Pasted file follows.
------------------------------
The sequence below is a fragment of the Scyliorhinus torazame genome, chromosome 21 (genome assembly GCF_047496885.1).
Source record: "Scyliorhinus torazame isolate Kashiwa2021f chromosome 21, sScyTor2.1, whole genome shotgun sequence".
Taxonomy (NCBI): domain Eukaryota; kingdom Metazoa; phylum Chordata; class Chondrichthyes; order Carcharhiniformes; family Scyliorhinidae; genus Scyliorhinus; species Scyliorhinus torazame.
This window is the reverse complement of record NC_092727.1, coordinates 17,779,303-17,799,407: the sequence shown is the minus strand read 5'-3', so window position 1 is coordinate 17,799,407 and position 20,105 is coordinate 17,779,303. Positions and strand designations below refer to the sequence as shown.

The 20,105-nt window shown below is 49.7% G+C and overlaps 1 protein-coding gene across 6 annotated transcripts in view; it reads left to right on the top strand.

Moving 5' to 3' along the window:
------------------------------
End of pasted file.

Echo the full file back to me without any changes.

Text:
The sequence below is a fragment of the Scyliorhinus torazame genome, chromosome 21 (genome assembly GCF_047496885.1).
Source record: "Scyliorhinus torazame isolate Kashiwa2021f chromosome 21, sScyTor2.1, whole genome shotgun sequence".
Taxonomy (NCBI): domain Eukaryota; kingdom Metazoa; phylum Chordata; class Chondrichthyes; order Carcharhiniformes; family Scyliorhinidae; genus Scyliorhinus; species Scyliorhinus torazame.
This window is the reverse complement of record NC_092727.1, coordinates 17,779,303-17,799,407: the sequence shown is the minus strand read 5'-3', so window position 1 is coordinate 17,799,407 and position 20,105 is coordinate 17,779,303. Positions and strand designations below refer to the sequence as shown.

The 20,105-nt window shown below is 49.7% G+C and overlaps 1 protein-coding gene across 6 annotated transcripts in view; it reads left to right on the top strand.

Moving 5' to 3' along the window: